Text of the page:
California sorority queen Elle (Reese Witherspoon) takes it into her blondined head to go to Harvard Law School to retrieve an ambitious boyfriend. Her beloved Warner (Matthew Davis) has told her that, in the interests of his political career, he has to marry a 'Jackie' and not a 'Marilyn,' like poor, befuddled Elle. She arrives in Cambridge with adorable dog and designer duds in tow and proceeds to cut a splashy swath in those ivied halls. She becomes involved in the murder trial of her former aerobics instructor (Ali Larter), and breezily wins the day and the right guy, down-to-earth lawyer Emmet (Luke Wilson). Poor, bitchy Vivian (Selma Blair), her rival for Warner's affections, can only fume on the sidelines.
Imagine an even fluffier, semi-academic Private Benjamin without all that gross army stuff, and you have this summer chick flick properly nailed. Legally Blonde begins in a flossy way to beg unfavorable comparison with the masterpiece of the genre, Clueless. However, it soon degenerates into a too-slick silliness that confuses empowerment with cloying cutesiness. If the filmmakers had merely stayed on campus and dealt with the culture clash Elle experiences with her snotty, more conservatively groomed classmates, the movie would have at least passed for a fluffy diversion. But to haul in courtroom scenes which are resolved when the true felon is exposed by Elle's cannily girlish reading of hair-permanent do's and don'ts is just insufferably precious. (If this is 'Girl Power,' I'll take vanilla.)
Director Robert Luketic's one previous film was a short entitled Titsiana Booberini, so one assumes the producers knew what they were getting. He's all right when he stays in the confines of Beverly Hills boutiques and boudoirs, but completely ham-handed when the film strays outside these cushy confines. The courtroom scenes feature that predictable, abysmal staple of Hollywood films: the black female judge presiding over things like an angrier yet still maternally clucking Hattie McDaniel. She's the only minority present, except for numerous, anonymous Asian extras who are sprinkled about the campus like literal human set dressing for brainy verisimilitude. There's a clichd, over-serious lesbian student, as well, who's also mean to our Elle, and helpfully proves that gays can be just as bitchily small-minded as anyone else.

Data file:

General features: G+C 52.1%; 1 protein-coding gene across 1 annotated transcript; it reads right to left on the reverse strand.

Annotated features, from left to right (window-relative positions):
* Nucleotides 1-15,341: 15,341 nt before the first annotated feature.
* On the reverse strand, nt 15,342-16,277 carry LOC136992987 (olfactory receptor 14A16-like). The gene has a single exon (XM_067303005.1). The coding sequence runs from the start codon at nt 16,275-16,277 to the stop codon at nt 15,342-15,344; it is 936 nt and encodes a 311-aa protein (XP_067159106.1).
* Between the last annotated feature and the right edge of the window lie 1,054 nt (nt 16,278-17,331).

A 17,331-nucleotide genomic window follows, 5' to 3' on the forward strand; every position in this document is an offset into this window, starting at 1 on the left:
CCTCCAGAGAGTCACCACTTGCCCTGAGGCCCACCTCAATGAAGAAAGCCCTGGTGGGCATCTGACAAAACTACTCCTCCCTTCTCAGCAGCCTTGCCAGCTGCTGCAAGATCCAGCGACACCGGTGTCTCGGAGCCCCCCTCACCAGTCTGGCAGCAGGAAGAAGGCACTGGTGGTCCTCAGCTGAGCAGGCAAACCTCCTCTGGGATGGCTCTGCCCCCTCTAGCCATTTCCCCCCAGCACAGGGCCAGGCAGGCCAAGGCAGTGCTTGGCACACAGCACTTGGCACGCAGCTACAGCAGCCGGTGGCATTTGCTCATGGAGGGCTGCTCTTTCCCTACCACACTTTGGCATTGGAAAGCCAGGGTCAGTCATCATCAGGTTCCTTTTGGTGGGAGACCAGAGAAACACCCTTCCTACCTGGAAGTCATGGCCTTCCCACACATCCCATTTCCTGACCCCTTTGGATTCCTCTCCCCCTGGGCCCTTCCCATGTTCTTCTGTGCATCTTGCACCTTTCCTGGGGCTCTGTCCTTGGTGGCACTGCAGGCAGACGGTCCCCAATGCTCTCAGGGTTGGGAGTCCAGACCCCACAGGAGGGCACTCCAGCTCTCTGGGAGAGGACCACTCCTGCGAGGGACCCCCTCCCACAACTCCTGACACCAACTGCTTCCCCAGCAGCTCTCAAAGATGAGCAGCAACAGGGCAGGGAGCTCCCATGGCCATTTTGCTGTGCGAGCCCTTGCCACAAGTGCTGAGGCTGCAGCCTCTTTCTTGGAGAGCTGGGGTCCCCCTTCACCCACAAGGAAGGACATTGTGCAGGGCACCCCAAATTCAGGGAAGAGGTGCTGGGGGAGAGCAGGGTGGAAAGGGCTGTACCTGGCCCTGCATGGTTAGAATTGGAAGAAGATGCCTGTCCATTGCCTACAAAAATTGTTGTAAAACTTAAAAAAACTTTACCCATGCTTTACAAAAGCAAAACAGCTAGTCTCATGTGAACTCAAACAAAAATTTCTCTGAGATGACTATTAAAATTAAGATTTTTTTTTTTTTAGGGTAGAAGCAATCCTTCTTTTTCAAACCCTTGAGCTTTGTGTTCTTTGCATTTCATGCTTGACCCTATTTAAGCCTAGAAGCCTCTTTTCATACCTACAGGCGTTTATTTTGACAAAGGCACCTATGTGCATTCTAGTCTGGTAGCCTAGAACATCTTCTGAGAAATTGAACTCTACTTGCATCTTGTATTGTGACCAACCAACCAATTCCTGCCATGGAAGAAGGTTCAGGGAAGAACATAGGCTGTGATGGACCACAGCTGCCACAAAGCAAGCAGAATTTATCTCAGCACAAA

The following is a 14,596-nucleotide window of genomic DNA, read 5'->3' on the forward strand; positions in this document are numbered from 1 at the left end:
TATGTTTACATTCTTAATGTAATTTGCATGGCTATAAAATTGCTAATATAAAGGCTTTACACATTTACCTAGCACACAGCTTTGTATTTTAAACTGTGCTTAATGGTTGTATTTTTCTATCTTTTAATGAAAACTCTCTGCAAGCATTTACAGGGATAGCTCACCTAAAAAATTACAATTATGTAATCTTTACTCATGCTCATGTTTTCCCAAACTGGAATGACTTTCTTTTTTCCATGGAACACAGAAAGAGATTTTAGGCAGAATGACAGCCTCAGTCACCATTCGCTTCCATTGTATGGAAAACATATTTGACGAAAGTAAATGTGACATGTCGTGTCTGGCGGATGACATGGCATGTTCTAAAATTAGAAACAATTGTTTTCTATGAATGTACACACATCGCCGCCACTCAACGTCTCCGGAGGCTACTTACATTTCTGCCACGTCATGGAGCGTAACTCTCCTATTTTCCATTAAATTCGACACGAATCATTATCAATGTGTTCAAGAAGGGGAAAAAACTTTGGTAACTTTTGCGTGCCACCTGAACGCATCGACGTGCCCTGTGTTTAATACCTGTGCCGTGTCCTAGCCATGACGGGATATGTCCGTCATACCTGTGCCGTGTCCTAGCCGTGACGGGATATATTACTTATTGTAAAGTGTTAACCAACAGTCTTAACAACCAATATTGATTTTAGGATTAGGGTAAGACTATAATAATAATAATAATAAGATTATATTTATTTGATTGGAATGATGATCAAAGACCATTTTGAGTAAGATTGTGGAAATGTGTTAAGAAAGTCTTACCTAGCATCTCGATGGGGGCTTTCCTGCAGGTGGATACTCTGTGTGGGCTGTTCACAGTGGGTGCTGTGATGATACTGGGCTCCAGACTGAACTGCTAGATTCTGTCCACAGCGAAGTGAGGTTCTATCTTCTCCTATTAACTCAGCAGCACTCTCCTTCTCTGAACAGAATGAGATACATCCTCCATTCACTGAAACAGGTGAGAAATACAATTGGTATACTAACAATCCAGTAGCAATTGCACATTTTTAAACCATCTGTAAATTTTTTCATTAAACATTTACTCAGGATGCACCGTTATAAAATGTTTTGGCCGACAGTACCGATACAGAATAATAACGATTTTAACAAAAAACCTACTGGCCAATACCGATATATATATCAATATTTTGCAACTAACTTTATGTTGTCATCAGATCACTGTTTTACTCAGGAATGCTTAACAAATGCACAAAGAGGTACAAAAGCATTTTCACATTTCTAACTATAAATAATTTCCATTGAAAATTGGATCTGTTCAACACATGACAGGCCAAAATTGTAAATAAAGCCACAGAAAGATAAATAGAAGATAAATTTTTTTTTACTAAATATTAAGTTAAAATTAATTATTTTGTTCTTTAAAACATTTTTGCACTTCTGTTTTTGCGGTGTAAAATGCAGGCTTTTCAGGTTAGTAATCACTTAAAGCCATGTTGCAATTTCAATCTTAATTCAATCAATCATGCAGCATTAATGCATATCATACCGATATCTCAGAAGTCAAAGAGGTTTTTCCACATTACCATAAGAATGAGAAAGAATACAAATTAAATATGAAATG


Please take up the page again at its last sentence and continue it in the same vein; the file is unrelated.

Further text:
Witherspoon does what she can and manages to be charming throughout, although Elle's character is conceived as almost depressingly upbeat and chipper, whatever the circumstances. (A mere manicure is always enough to lift her from any suicidal angst.) Wilson should learn to make more careful career choices, lest his Jimmy Stewart aw-shucks normality imprison him in that ho-hum, female star-doormat terrain, where Bill Pullman, John Heard and Tom Skerritt have all served time. These poor guys always seem to get the dumbest expositional lines to deliver ("Now, let's see what we can do about this situation..." [fade]). Davis has the right handsome unctuousness, even when forced to address Elle as 'Pooh Bear' (the dialogue's like that). Sprightly actresses Alanna Ubach and Jessica Cauffiel are wasted as Elle's bimbo sidekicks ('Road trip! Makeover!!'). Jennifer Coolidge brings her bizarrely B-movie, punched-in-the-face ingratiation to the role of a dippy manicurist who befriends Elle. The high spirits of a Toni Basil-choreographed beauty-parlor scene of Elle empowering the clients with a suggestive series of poses feels rote in the extreme. And, looking unmistakably like Coolidge's more tightly pulled sister, Raquel Welch appears in a cameo.
Neither significantly better nor worse than its predecessor, the belated Sin City sequel is more of a repeat, rather than a continuation, of the original. More »
» Blue Sheets
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